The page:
Thursday, November 17, 2011

Journalistic time capsule: His Girl Friday

In researching my current work-in-progress, which takes place in the late 1930s and includes a scene in a newsroom, I checked out "His Girl Friday" from the library and watched it last night. Fantastic movie. I loved it, even while I was appalled at some of the journalistic practices that the characters took as commonplace.

I don't know whether the portrayal of newspapers is accurate for 1940. It might be as accurate as, say, "Never Been Kissed" was to the 1990s. (A copy editor has a private office? And a personal assistant? And she wants to be promoted to being a reporter? Give me a break!) But seeing as I was not alive in 1940 and don't know anyone personally who worked in newspapers in 1940, I'm using this as source material.

A few things that stuck out:

1. Technology, or lack thereof. They use candlestick telephones, and there are two ladies who work a newsroom switchboard. To call someone is sometimes referred to as "sending a wire." Whenever a character picks up a phone, he/she tells an operator how to direct the call. The reporters all write on unwieldy typewriters. The newsroom is plastered with actual paper, everywhere. Nowadays, there's little paper involved in putting out a newspaper; it's all done on computers.

2. Ethics? What's that? The two main characters Walter (Cary Grant) and Hildy (Rosalind Russell) work for a newspaper with a democratic leaning. Today, that would mean the editorial pages take a political slant. Back then, it meant the newsroom did, too. Editor in chief Walter advocates for the state's governor and is determined to force the city's mayor out of office. No one even pays lip service to what is a critical part of the profession today: that journalists are neutral observers. Then there's Hildy, who bribes her way to every scoop she gets. Talk about a corrupt system.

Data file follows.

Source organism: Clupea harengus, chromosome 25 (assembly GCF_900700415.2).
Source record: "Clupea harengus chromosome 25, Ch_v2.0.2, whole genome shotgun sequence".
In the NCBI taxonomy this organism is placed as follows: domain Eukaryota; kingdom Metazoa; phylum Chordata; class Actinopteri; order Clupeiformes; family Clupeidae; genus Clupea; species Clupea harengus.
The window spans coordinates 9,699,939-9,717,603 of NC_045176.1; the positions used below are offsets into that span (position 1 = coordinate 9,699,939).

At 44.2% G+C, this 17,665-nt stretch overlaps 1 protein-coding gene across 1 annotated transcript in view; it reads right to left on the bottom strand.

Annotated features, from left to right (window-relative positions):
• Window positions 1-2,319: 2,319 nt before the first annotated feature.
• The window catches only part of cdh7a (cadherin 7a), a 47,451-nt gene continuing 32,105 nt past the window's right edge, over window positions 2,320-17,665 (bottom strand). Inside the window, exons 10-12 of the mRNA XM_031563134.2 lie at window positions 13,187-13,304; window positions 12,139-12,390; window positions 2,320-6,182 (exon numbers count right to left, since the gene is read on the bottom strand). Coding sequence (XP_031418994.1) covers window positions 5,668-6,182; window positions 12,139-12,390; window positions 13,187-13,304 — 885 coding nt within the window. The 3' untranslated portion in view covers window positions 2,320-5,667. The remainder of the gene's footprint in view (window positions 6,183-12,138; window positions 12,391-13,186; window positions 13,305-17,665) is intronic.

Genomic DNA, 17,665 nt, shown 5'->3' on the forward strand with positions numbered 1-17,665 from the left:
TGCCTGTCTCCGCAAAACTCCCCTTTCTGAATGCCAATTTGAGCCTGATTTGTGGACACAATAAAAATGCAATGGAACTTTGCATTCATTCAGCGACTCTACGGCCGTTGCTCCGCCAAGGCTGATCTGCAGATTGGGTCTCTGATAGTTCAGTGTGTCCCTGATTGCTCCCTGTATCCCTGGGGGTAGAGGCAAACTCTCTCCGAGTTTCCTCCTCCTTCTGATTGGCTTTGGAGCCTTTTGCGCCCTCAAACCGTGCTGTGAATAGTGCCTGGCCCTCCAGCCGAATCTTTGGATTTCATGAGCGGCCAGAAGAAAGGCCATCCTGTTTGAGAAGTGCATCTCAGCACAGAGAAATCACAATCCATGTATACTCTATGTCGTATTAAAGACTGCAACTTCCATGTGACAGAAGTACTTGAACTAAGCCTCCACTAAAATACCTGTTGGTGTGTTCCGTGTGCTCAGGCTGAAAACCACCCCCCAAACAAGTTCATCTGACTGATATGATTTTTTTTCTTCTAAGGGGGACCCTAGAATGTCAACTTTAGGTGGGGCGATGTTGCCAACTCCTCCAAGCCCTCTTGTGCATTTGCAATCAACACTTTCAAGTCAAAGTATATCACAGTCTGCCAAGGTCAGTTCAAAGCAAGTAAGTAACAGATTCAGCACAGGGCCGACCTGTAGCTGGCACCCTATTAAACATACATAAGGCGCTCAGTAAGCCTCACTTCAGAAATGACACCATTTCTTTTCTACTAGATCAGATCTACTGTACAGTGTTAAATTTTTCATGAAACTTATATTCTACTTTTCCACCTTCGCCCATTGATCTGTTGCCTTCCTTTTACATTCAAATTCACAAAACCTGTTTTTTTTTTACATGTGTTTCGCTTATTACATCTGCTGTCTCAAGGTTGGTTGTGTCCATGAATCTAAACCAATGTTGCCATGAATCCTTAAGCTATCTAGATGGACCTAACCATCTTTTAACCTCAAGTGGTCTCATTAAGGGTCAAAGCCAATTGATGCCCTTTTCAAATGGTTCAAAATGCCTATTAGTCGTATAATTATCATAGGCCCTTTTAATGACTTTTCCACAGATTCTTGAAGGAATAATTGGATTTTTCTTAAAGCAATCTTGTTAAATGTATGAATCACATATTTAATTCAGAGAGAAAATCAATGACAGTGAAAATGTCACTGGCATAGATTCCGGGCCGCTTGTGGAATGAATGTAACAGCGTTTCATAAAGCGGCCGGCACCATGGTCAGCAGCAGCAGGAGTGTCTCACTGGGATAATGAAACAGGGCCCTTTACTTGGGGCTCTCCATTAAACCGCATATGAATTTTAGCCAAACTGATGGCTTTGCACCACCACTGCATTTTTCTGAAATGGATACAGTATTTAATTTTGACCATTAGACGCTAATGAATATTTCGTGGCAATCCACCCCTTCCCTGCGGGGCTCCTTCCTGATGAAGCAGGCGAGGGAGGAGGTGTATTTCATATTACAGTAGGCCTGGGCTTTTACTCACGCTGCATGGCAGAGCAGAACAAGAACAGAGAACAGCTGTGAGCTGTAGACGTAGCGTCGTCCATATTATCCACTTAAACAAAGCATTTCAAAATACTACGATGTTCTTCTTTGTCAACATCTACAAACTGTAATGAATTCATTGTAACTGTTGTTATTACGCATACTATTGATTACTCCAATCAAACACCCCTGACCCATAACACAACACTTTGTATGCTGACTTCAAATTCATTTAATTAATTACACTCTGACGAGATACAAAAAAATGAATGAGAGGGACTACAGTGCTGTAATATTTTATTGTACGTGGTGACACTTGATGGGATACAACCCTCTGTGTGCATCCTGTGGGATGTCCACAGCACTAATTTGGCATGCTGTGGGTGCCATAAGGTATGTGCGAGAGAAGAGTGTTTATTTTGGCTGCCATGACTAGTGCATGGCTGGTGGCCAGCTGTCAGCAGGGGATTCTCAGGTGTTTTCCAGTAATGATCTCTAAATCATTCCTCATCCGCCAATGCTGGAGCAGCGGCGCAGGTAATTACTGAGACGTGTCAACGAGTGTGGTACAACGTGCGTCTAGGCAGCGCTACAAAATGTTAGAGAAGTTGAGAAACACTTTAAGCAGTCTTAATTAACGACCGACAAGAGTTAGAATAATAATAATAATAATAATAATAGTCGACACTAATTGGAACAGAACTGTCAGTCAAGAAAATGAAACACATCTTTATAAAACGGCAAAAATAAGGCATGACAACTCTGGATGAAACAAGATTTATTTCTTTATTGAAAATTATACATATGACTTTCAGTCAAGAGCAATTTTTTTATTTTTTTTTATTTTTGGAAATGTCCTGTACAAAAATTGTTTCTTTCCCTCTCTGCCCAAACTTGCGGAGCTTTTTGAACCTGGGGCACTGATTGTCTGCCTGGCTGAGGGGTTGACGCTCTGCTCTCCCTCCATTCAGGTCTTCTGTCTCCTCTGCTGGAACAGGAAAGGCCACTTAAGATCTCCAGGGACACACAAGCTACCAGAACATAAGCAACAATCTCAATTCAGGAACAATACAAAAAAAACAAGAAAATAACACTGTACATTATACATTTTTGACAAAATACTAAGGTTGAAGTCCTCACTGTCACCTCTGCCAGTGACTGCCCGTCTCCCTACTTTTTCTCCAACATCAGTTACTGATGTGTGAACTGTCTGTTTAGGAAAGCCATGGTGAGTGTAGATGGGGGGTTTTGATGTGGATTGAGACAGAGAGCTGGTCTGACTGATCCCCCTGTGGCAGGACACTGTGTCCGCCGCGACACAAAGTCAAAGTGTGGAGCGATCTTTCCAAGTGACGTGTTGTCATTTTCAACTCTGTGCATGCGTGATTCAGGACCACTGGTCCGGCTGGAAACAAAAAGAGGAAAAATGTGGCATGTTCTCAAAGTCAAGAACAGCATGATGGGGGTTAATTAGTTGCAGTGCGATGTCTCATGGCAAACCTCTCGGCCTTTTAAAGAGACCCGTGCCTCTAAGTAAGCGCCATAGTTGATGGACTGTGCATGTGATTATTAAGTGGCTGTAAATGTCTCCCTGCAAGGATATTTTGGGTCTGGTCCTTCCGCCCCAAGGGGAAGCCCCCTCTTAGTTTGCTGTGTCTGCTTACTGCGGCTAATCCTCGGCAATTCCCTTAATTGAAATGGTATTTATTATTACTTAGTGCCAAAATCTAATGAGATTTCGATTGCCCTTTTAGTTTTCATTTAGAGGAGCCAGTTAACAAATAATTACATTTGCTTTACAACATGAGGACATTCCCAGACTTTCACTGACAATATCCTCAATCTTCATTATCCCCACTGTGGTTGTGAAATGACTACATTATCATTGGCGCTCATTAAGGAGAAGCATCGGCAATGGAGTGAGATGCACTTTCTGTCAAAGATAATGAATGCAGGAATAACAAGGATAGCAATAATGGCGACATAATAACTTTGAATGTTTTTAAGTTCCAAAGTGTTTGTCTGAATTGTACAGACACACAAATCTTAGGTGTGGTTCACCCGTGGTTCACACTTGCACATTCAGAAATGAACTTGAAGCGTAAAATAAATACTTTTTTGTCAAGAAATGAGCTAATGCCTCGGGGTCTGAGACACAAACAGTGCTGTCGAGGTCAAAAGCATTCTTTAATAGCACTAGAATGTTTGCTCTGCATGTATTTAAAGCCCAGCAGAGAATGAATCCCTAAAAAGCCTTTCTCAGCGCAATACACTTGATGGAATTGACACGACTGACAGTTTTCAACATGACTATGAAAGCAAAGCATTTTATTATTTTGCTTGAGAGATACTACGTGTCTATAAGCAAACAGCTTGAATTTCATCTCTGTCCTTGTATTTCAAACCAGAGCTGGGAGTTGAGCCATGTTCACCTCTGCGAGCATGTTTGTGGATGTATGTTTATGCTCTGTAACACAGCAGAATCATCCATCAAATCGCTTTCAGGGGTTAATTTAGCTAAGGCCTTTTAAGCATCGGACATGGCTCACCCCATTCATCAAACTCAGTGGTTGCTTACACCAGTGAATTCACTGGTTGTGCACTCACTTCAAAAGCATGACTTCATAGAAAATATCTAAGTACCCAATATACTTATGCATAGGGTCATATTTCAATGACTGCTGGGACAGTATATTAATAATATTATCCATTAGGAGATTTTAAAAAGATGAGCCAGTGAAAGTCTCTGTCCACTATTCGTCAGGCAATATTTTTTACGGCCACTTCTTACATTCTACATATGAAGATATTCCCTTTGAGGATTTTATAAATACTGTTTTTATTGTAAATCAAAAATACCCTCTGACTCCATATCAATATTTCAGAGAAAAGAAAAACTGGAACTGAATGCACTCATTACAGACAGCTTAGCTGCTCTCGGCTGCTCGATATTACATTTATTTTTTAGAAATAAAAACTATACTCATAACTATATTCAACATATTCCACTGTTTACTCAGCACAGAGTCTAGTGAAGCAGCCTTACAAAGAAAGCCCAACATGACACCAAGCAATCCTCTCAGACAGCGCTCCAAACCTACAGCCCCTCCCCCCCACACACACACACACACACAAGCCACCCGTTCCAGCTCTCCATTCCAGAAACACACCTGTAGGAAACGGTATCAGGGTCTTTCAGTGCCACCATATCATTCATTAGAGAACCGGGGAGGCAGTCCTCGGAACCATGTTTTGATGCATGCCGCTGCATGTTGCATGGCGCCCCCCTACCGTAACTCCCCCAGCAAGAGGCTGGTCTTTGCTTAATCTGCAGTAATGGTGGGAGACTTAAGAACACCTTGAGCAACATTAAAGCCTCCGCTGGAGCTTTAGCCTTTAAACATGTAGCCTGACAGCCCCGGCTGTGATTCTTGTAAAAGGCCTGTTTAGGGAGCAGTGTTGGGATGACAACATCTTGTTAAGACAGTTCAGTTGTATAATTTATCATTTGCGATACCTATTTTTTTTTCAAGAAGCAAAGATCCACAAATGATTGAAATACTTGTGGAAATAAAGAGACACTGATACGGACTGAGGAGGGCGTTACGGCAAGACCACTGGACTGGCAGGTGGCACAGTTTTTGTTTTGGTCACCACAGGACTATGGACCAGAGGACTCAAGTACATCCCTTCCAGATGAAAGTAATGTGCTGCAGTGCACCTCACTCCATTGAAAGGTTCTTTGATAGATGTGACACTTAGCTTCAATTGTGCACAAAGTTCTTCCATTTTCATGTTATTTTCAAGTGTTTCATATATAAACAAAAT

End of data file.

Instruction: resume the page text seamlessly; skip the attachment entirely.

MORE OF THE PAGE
3. Treatment of women. To be fair, the men in this movie treat Hildy pretty much the same as they treat one another. She is referred to as a "newspaper man" over and over. It's Hildy herself who sells herself short. She wants to leave the newspaper business, get married, settle down and pop out some babies - what she calls a "normal life." I know, I know. This was the norm for women during that era. But I still grind my teeth over the idea that a man can have a career and a family, but a woman cannot. She has to choose one or the other.

This movie seriously feels like a cinematic time capsule, but that's what I was after and so watching it was a good use of my time. Plus, it was just darn entertaining.

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